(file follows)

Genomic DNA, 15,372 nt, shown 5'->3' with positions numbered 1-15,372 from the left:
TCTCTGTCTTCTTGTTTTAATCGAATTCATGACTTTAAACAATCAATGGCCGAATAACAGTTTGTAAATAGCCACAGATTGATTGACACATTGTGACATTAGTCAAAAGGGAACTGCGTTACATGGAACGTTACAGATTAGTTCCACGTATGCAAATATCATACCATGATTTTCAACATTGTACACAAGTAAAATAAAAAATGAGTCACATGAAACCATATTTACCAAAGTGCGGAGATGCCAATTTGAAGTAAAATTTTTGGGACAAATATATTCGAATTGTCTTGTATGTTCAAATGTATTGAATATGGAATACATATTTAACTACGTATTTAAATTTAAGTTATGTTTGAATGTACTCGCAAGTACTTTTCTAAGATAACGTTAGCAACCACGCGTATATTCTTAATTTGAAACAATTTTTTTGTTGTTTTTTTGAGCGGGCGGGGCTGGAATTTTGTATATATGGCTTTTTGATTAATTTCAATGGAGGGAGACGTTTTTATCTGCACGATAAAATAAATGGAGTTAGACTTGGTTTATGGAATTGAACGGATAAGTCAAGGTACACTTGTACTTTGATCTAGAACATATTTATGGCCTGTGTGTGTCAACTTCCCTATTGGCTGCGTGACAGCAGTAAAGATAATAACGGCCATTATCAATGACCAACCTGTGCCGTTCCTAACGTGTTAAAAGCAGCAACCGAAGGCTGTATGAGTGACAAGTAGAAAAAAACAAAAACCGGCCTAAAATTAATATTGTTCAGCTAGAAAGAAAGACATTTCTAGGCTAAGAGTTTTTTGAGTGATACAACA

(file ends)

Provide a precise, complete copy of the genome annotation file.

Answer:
Genomic DNA, 15,372 nt, shown 5'->3' with positions numbered 1-15,372 from the left:
TCTCTGTCTTCTTGTTTTAATCGAATTCATGACTTTAAACAATCAATGGCCGAATAACAGTTTGTAAATAGCCACAGATTGATTGACACATTGTGACATTAGTCAAAAGGGAACTGCGTTACATGGAACGTTACAGATTAGTTCCACGTATGCAAATATCATACCATGATTTTCAACATTGTACACAAGTAAAATAAAAAATGAGTCACATGAAACCATATTTACCAAAGTGCGGAGATGCCAATTTGAAGTAAAATTTTTGGGACAAATATATTCGAATTGTCTTGTATGTTCAAATGTATTGAATATGGAATACATATTTAACTACGTATTTAAATTTAAGTTATGTTTGAATGTACTCGCAAGTACTTTTCTAAGATAACGTTAGCAACCACGCGTATATTCTTAATTTGAAACAATTTTTTTGTTGTTTTTTTGAGCGGGCGGGGCTGGAATTTTGTATATATGGCTTTTTGATTAATTTCAATGGAGGGAGACGTTTTTATCTGCACGATAAAATAAATGGAGTTAGACTTGGTTTATGGAATTGAACGGATAAGTCAAGGTACACTTGTACTTTGATCTAGAACATATTTATGGCCTGTGTGTGTCAACTTCCCTATTGGCTGCGTGACAGCAGTAAAGATAATAACGGCCATTATCAATGACCAACCTGTGCCGTTCCTAACGTGTTAAAAGCAGCAACCGAAGGCTGTATGAGTGACAAGTAGAAAAAAACAAAAACCGGCCTAAAATTAATATTGTTCAGCTAGAAAGAAAGACATTTCTAGGCTAAGAGTTTTTTGAGTGATACAACA